Light drizzle quickly turned to heavier rain, and I kept wondering if I should turn back; go another day. Nah! Sod it, I’m up now………..I carried on.
I pulled into the car park, just as daylight struggled its way through the rain. I had the place to myself, not so surprising, given the weather. A couple of Fieldfare were gorging on berries, hanging from the bushes, and a Blackbird noisily flew across the empty parking area.
And the rain stopped.
I walked up towards the large lake; about a 5-mile circuit I think. By the new visitor centre, (closed), are lots of sailing boats.
Water sports is quite a feature of this place,
but what I’d come to see, were the birds.
This is only a part of the lake, but it gives an idea of what sort of day it was. Dull and misty.
And then it started raining again.
I turned, and began to walk round the lake, anticlockwise. I don’t know why, but I prefer it that way. In the short distance from the car to the edge of the bank surrounding this lake, I’d counted off 15 different birds already. Nothing rare or exotic, no birds I’d never seen before anywhere else; even at my local, just up the road from me, but I had an air of………excitement. The unknown. I didn’t know what I might see.
I’d read on their website, a Green-winged Teal was loitering at one end of the lake. That would be new to me. Would I see it? I didn’t know. But it didn’t matter, I’d already seen more Little Grebes and pairs of Goldeneye than I’d ever seen in one place before. Coots bobbed in the water with Mallards and Tufted Ducks, Pied Wagtails searched the shoreline with Grey Wagtails, and in a distant field a large flock of gulls. Big, black and white ones. Lesser, or Greater-black Backed ones.
Remember, I’m no Gull expert, but they were there. And there, in the tree tops, sat a Kestrel,
looking mighty fed up with the weather. The rain was coming down hard now, as I carried on. I stopped to scan the lake with the binoculars. Great Crested Grebe were diving for fish, along with the Cormorants, and an Oystercatcher flew up, and crossed to the other side. He must have been on the shore, just in front of me; and I missed him.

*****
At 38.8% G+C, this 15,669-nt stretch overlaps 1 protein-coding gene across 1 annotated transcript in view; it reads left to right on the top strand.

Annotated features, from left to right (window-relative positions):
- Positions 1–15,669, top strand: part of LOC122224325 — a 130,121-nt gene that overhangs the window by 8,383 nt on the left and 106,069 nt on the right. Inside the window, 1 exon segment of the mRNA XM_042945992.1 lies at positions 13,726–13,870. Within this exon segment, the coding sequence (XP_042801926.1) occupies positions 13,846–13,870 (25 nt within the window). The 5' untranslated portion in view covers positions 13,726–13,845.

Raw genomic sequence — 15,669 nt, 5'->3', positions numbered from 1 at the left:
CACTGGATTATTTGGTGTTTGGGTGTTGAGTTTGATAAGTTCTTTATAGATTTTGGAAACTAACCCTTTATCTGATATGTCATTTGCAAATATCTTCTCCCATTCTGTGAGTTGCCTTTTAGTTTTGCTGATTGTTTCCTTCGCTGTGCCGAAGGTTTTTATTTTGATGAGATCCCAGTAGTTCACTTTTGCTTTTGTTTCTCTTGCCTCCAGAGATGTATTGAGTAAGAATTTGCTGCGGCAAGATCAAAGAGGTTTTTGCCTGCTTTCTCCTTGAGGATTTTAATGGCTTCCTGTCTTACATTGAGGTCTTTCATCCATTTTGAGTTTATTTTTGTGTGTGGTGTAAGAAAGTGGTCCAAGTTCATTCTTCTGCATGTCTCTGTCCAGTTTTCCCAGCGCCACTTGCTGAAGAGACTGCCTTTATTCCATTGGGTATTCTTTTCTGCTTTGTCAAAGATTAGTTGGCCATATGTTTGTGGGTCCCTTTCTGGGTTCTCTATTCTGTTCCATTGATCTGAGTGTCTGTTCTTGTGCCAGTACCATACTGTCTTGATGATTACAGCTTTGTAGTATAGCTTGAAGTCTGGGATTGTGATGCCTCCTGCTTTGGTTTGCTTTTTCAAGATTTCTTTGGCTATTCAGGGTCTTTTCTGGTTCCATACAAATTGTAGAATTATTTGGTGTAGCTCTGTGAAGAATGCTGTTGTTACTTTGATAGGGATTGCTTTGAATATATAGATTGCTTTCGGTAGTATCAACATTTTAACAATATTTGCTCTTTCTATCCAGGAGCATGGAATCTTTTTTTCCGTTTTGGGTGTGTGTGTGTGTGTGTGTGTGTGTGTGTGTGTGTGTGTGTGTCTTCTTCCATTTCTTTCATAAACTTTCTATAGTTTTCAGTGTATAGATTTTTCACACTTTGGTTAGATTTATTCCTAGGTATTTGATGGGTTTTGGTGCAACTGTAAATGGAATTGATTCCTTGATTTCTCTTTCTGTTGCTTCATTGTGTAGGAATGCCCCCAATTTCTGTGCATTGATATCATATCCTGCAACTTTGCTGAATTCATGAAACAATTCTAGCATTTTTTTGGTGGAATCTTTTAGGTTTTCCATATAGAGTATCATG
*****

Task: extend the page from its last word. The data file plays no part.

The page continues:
And just in front of me, an elderly Chinese woman, briskly walking along in the rain, wearing a splendid blue hat. I smiled, and nodded, as she passed.
‘I’m not the only daft bugger walking around in this rain’, I thought.
I stopped to scan the trees and bushes on my right. Chaffinch, Blue Tit, and a small party of Long Tailed Tits, noisily flitting from branch to branch. Rain wasn’t stopping their fun; and it wasn’t stopping mine either. Just making it difficult to take pictures.
I watched them for a while, and then slowly made my way up towards the top end of the lake.
Teal were noisily dabbling in the shallow edges, and Lapwing noisily took to the air, announcing my arrival. I watched as they swirled around, and eventually came back down, settling where they were originally. And just up ahead, a bird hide. Somewhere to sit for a while. I looked back the way I’d come, and it seemed a long way off. I still had a long way to go yet, but the rain had slowed, and eventually stopped. For a while.
I carried on towards the hide. On my right were some trees, so I wandered through them, to see if any birds were hiding in there. The ground was muddy, the bare branches dripping raindrops, but no birds. I came out, and walked to the boardwalk that led to the hide. Coming round the corner was Chinese lady, still briskly walking, as though on a mission of great importance.
‘Excuse me.’ I said. ‘Does the path go right round the lake?’
‘Yes, all tarmac road.’ she answered, as she faded into the distance. Bloody hell, that woman could walk fast. She’d done a circuit already, and I had barely done a quarter.
She must be fit. I lit a cigarette.
I raised the bins, and scanned the shoreline. The dark blobs suddenly turned into Teal. Green-winged Teal in there? I chucked the smoke, and walked down the boards to the hide door. I carefully opened it, and stepped inside.
Empty. Of course. There’s only me and Chinese woman here today; and she’s on a different mission to me. I gazed out across the water. Lots of Teal and Black-headed Gulls bobbing, more on the far side, and Lapwings. I carefully opened a window. To the right, a feeder with Tits and Finches taking advantage of the free food, and below,
three Mallard, gazing upwards, waiting for any dropped seed. They looked comical, standing there, waiting for the leftovers. And when the little birds flew to the bushes, they dropped their heads in disappointment.
Some distance from the hide, were some branches, near the waters edge. Why is it that most hides are so bloody far away from the water? Because sitting on a branch, was a Kingfisher. Now I’ve yet to get a decent shot of one of these. I set myself a personal target this year, to capture one on camera. I fired off some shots, but even cropped, with the poor light, my efforts came to nothing. He flew from branch to branch; posed, then flew back again. I tried. I really did.